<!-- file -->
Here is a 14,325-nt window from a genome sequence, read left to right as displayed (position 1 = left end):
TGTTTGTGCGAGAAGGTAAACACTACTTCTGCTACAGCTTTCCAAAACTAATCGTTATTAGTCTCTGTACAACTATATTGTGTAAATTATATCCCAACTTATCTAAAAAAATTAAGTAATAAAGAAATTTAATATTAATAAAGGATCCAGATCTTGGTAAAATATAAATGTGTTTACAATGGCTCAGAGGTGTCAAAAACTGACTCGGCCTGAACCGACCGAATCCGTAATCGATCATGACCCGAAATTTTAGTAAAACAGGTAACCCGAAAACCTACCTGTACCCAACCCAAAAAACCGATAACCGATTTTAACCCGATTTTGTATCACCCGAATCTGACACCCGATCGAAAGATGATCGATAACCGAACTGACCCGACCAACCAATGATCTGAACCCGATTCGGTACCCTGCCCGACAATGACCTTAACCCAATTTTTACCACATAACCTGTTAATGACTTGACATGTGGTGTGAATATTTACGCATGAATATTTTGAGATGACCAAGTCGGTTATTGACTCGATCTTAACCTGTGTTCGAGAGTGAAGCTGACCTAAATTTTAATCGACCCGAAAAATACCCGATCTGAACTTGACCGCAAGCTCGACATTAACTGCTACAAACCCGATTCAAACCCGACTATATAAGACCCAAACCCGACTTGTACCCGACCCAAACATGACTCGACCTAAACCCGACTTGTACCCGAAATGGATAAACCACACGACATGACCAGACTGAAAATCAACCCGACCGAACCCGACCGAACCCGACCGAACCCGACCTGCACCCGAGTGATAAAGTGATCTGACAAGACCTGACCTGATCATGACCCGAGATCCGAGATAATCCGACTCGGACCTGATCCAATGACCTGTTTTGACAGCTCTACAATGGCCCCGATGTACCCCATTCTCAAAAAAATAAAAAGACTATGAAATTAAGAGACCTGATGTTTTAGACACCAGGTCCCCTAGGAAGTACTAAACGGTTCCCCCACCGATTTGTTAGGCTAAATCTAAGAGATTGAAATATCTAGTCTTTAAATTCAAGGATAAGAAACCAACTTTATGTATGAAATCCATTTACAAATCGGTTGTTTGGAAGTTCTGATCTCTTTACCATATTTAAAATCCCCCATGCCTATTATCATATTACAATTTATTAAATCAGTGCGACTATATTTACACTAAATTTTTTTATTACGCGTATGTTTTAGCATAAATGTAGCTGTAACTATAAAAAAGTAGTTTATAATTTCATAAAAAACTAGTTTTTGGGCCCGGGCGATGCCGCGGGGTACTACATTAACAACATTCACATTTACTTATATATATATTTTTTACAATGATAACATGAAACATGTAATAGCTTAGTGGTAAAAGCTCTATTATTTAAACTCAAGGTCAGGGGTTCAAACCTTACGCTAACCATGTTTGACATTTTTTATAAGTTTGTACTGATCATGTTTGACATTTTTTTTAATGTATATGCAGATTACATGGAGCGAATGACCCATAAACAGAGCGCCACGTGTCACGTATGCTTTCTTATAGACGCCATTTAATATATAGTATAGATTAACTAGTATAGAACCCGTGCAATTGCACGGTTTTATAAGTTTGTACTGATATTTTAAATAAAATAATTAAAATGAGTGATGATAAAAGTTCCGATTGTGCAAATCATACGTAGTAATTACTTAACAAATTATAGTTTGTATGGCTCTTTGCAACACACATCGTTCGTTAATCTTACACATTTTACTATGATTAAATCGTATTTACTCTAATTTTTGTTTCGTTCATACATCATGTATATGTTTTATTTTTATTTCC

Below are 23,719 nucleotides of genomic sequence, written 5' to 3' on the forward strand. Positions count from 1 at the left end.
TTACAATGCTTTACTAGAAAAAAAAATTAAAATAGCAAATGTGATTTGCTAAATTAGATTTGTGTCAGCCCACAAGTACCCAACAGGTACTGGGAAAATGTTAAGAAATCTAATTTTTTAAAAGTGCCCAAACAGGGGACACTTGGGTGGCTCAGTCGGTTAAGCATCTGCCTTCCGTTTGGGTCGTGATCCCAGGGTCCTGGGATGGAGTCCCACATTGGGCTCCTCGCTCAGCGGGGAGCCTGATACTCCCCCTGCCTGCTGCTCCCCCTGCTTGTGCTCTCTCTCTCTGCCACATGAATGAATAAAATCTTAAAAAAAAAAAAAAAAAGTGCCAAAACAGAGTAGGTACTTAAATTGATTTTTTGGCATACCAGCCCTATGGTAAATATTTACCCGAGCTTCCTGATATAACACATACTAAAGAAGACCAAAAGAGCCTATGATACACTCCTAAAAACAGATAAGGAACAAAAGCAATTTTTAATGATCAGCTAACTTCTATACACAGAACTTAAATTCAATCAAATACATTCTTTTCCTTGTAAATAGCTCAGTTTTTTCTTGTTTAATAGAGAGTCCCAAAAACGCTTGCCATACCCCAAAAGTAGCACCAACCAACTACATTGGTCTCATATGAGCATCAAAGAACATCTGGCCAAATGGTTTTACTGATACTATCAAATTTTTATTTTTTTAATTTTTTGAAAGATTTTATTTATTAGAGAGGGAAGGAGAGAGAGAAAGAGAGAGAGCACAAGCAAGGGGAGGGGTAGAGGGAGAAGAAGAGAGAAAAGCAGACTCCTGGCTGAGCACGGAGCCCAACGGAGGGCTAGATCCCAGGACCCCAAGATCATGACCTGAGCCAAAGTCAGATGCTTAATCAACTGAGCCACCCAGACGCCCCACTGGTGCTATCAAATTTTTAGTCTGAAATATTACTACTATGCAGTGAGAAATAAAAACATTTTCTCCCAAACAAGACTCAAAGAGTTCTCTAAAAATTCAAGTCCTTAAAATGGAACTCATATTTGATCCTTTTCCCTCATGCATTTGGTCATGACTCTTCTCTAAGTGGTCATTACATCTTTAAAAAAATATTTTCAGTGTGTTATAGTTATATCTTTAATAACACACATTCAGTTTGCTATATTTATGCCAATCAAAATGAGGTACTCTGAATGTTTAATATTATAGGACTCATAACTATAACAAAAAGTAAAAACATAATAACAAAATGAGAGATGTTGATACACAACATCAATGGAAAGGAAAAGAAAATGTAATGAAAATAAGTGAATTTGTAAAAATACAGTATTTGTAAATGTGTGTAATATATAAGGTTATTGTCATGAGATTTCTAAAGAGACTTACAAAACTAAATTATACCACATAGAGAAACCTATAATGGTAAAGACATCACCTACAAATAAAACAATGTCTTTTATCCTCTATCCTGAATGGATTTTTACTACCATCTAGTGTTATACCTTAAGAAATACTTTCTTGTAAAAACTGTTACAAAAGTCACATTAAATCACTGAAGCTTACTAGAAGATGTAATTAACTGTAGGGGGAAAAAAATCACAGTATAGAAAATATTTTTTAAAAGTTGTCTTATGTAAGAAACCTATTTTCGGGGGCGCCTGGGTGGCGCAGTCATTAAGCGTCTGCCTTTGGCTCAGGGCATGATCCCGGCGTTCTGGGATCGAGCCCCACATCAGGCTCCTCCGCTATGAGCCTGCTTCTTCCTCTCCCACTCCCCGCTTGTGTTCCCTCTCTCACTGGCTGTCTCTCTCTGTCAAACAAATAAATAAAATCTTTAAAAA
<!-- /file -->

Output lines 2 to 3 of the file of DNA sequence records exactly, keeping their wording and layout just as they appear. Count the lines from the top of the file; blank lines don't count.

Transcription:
TGTTTGTGCGAGAAGGTAAACACTACTTCTGCTACAGCTTTCCAAAACTAATCGTTATTAGTCTCTGTACAACTATATTGTGTAAATTATATCCCAACTTATCTAAAAAAATTAAGTAATAAAGAAATTTAATATTAATAAAGGATCCAGATCTTGGTAAAATATAAATGTGTTTACAATGGCTCAGAGGTGTCAAAAACTGACTCGGCCTGAACCGACCGAATCCGTAATCGATCATGACCCGAAATTTTAGTAAAACAGGTAACCCGAAAACCTACCTGTACCCAACCCAAAAAACCGATAACCGATTTTAACCCGATTTTGTATCACCCGAATCTGACACCCGATCGAAAGATGATCGATAACCGAACTGACCCGACCAACCAATGATCTGAACCCGATTCGGTACCCTGCCCGACAATGACCTTAACCCAATTTTTACCACATAACCTGTTAATGACTTGACATGTGGTGTGAATATTTACGCATGAATATTTTGAGATGACCAAGTCGGTTATTGACTCGATCTTAACCTGTGTTCGAGAGTGAAGCTGACCTAAATTTTAATCGACCCGAAAAATACCCGATCTGAACTTGACCGCAAGCTCGACATTAACTGCTACAAACCCGATTCAAACCCGACTATATAAGACCCAAACCCGACTTGTACCCGACCCAAACATGACTCGACCTAAACCCGACTTGTACCCGAAATGGATAAACCACACGACATGACCAGACTGAAAATCAACCCGACCGAACCCGACCGAACCCGACCGAACCCGACCTGCACCCGAGTGATAAAGTGATCTGACAAGACCTGACCTGATCATGACCCGAGATCCGAGATAATCCGACTCGGACCTGATCCAATGACCTGTTTTGACAGCTCTACAATGGCCCCGATGTACCCCATTCTCAAAAAAATAAAAAGACTATGAAATTAAGAGACCTGATGTTTTAGACACCAGGTCCCCTAGGAAGTACTAAACGGTTCCCCCACCGATTTGTTAGGCTAAATCTAAGAGATTGAAATATCTAGTCTTTAAATTCAAGGATAAGAAACCAACTTTATGTATGAAATCCATTTACAAATCGGTTGTTTGGAAGTTCTGATCTCTTTACCATATTTAAAATCCCCCATGCCTATTATCATATTACAATTTATTAAATCAGTGCGACTATATTTACACTAAATTTTTTTATTACGCGTATGTTTTAGCATAAATGTAGCTGTAACTATAAAAAAGTAGTTTATAATTTCATAAAAAACTAGTTTTTGGGCCCGGGCGATGCCGCGGGGTACTACATTAACAACATTCACATTTACTTATATATATATTTTTTACAATGATAACATGAAACATGTAATAGCTTAGTGGTAAAAGCTCTATTATTTAAACTCAAGGTCAGGGGTTCAAACCTTACGCTAACCATGTTTGACATTTTTTATAAGTTTGTACTGATCATGTTTGACATTTTTTTTAATGTATATGCAGATTACATGGAGCGAATGACCCATAAACAGAGCGCCACGTGTCACGTATGCTTTCTTATAGACGCCATTTAATATATAGTATAGATTAACTAGTATAGAACCCGTGCAATTGCACGGTTTTATAAGTTTGTACTGATATTTTAAATAAAATAATTAAAATGAGTGATGATAAAAGTTCCGATTGTGCAAATCATACGTAGTAATTACTTAACAAATTATAGTTTGTATGGCTCTTTGCAACACACATCGTTCGTTAATCTTACACATTTTACTATGATTAAATCGTATTTACTCTAATTTTTGTTTCGTTCATACATCATGTATATGTTTTATTTTTATTTCC

Below are 23,719 nucleotides of genomic sequence, written 5' to 3' on the forward strand. Positions count from 1 at the left end.